Regardless, I wanted to do something fictional and tell a story, a sort of narrative within the song because I really enjoy it when I get to do that. I enjoy writing songs like that, and when I knew I could have a song like that on the record, I knew I could write a story about it and be able to play around with that and challenge myself with writing something like a short story.
I saw you also started contributing a blog for Revolver. Do you have a creative writing background?
I do. That sounds a little conceited to say, but I’ve always loved writing. In high school before I joined this band I was purely planning on going to school for writing or journalism, something within those regards. I never planned on playing music or yelling in a band. Obviously writing lyrics for this band takes up most of my energy, but I’m trying to discipline and push myself into writing more outside of the band. I’m working on it, and getting the right kind of stuff that involves the band is awesome for me because there’s already a very sound foundation to build off of where, creatively, I already have a head start.
Do you ever write during your downtime on the road?
Honestly, we’ve been touring for eight years, and I’ve never written as much as I’d like to until I’d say about the last two years. I think I started “One & A Half Hearts” way back when Dead Throne came out. But around then I started a Tumblr blog where I started writing about records. Being able to do this stuff is really forcing me to write more, and I’m working on a number of things right now. Over the past two or three years I’ve felt like I really needed to spend time writing again outside of the band.
Tell me about working with Adam D. (Killswitch Engage). Was it a no-brainer going back into the studio with him?
Yeah, absolutely. It was difficult because originally he said no, but eventually I was able to convince him and he stepped into that Executive Producer role. He was really busy with Killswitch, which is why it wasn’t the easiest thing to talk him into, but he already had all the songs and a long list of notes and ideas (before we went into the studio) that we factored in when we went to work on the album. Then as we continued along, he came out and spent the last two-and-a-half weeks in Atlanta with us before he had to head out for Killswitch. I love Adam — he’s quite brilliant.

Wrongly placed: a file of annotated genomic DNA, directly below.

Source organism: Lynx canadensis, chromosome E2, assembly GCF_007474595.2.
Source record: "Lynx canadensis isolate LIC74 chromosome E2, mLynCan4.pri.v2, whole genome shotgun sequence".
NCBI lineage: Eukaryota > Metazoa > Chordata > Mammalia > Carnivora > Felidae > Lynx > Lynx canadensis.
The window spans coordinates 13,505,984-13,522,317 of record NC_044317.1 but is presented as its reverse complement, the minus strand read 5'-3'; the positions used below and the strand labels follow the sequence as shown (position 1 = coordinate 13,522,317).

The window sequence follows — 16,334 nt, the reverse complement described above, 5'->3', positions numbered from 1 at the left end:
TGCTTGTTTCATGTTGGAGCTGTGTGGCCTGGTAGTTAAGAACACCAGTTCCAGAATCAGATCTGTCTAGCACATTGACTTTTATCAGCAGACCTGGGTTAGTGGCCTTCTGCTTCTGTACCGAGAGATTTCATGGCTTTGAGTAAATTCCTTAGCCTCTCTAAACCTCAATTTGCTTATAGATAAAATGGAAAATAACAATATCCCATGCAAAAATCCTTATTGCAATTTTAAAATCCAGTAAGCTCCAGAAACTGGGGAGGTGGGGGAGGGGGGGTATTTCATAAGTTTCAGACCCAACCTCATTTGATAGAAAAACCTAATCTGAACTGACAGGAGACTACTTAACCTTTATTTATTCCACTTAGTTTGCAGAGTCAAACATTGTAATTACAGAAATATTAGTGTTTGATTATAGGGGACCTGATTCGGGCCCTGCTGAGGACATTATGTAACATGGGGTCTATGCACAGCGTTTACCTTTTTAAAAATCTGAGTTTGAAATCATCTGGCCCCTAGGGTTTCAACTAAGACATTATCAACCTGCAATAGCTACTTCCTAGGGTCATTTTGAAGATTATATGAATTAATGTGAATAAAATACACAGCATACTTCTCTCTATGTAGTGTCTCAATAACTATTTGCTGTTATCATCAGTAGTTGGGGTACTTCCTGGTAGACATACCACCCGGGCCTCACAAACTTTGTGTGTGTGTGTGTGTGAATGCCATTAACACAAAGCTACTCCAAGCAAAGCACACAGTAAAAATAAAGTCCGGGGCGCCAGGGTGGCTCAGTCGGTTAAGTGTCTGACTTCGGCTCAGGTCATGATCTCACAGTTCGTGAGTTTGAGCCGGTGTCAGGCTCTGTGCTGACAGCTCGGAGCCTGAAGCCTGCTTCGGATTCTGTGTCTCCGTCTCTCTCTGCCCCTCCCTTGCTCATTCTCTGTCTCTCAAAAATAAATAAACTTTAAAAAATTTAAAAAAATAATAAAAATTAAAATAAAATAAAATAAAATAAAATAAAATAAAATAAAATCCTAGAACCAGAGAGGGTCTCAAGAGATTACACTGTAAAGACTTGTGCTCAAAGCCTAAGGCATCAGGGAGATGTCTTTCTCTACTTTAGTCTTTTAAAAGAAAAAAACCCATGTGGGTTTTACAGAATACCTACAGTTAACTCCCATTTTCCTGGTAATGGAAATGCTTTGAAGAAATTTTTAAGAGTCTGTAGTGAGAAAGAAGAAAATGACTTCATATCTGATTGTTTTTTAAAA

Adam is kind of a nut when you see him with Killswitch. Does he bring that energy into the studio or is he completely serious?
He has by all means a very colorful sense of humor around the studio. When you have Adam around, everyone is always goofing around, having fun, and acting like idiots, but he’s also highly disciplined and indescribably professional as far as getting down to work. I think that’s awesome. It complements what we do because we can be kind of lazy and we need to be pushed into shape from time to time.
Any plans right now for a music video to go with any of the 8:18 tracks?
Not particularly. Jeremy and Andy do a lot of our homemade video stuff, and I know they have a lot of videos in the works. We’ll probably do a tour updater or something. I have an idea for our next music video, but that won’t be for another few months down the road.
Is the band actually going to appear in this video? I’ve noticed you guys haven’t done a live action one in a bit…
I’m all about it. I think it become notably monotonous, and it’s really difficult to come up with fresh, exciting shots of metalcore bands. I always love music videos that don’t have the band in them. I know we’ll have to do it again at some time, but right now I’m really enjoying not having us in the music videos.
Anything you want fans to know about the live show this time around?
It sounds terribly arrogant, but I know this is my favorite set list we’ve ever played. It feels so smooth and suave and graceful…as graceful as a metal set can be, I guess. We’re really happy with the production, too. I would very enthusiastically encourage fans to come out and see us on the tour.